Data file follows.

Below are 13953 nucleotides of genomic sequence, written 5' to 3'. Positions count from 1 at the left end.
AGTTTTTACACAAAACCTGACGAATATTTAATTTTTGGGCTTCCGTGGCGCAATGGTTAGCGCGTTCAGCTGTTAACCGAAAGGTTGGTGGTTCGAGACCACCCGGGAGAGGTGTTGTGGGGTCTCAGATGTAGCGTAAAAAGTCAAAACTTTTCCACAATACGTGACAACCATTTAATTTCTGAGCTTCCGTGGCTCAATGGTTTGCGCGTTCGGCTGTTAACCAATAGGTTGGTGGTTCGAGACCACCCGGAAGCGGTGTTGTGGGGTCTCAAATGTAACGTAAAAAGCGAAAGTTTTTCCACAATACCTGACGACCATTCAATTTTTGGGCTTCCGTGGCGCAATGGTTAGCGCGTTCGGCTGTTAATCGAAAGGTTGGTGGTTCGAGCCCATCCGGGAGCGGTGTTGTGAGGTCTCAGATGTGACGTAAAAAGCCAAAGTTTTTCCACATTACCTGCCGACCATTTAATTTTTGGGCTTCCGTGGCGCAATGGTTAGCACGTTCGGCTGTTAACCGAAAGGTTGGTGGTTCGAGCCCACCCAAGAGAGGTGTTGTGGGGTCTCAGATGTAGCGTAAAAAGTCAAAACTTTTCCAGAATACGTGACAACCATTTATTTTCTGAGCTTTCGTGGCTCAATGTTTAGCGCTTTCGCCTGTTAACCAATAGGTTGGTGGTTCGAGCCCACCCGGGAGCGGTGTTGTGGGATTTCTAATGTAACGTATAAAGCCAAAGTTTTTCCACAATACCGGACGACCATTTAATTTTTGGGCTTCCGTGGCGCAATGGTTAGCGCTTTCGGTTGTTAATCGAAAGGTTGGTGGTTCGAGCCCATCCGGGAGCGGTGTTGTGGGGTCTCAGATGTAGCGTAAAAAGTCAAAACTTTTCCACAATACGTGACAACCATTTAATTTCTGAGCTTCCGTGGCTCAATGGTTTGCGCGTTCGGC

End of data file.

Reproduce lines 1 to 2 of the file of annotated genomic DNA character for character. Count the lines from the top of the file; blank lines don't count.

Below are 13953 nucleotides of genomic sequence, written 5' to 3'. Positions count from 1 at the left end.
AGTTTTTACACAAAACCTGACGAATATTTAATTTTTGGGCTTCCGTGGCGCAATGGTTAGCGCGTTCAGCTGTTAACCGAAAGGTTGGTGGTTCGAGACCACCCGGGAGAGGTGTTGTGGGGTCTCAGATGTAGCGTAAAAAGTCAAAACTTTTCCACAATACGTGACAACCATTTAATTTCTGAGCTTCCGTGGCTCAATGGTTTGCGCGTTCGGCTGTTAACCAATAGGTTGGTGGTTCGAGACCACCCGGAAGCGGTGTTGTGGGGTCTCAAATGTAACGTAAAAAGCGAAAGTTTTTCCACAATACCTGACGACCATTCAATTTTTGGGCTTCCGTGGCGCAATGGTTAGCGCGTTCGGCTGTTAATCGAAAGGTTGGTGGTTCGAGCCCATCCGGGAGCGGTGTTGTGAGGTCTCAGATGTGACGTAAAAAGCCAAAGTTTTTCCACATTACCTGCCGACCATTTAATTTTTGGGCTTCCGTGGCGCAATGGTTAGCACGTTCGGCTGTTAACCGAAAGGTTGGTGGTTCGAGCCCACCCAAGAGAGGTGTTGTGGGGTCTCAGATGTAGCGTAAAAAGTCAAAACTTTTCCAGAATACGTGACAACCATTTATTTTCTGAGCTTTCGTGGCTCAATGTTTAGCGCTTTCGCCTGTTAACCAATAGGTTGGTGGTTCGAGCCCACCCGGGAGCGGTGTTGTGGGATTTCTAATGTAACGTATAAAGCCAAAGTTTTTCCACAATACCGGACGACCATTTAATTTTTGGGCTTCCGTGGCGCAATGGTTAGCGCTTTCGGTTGTTAATCGAAAGGTTGGTGGTTCGAGCCCATCCGGGAGCGGTGTTGTGGGGTCTCAGATGTAGCGTAAAAAGTCAAAACTTTTCCACAATACGTGACAACCATTTAATTTCTGAGCTTCCGTGGCTCAATGGTTTGCGCGTTCGGC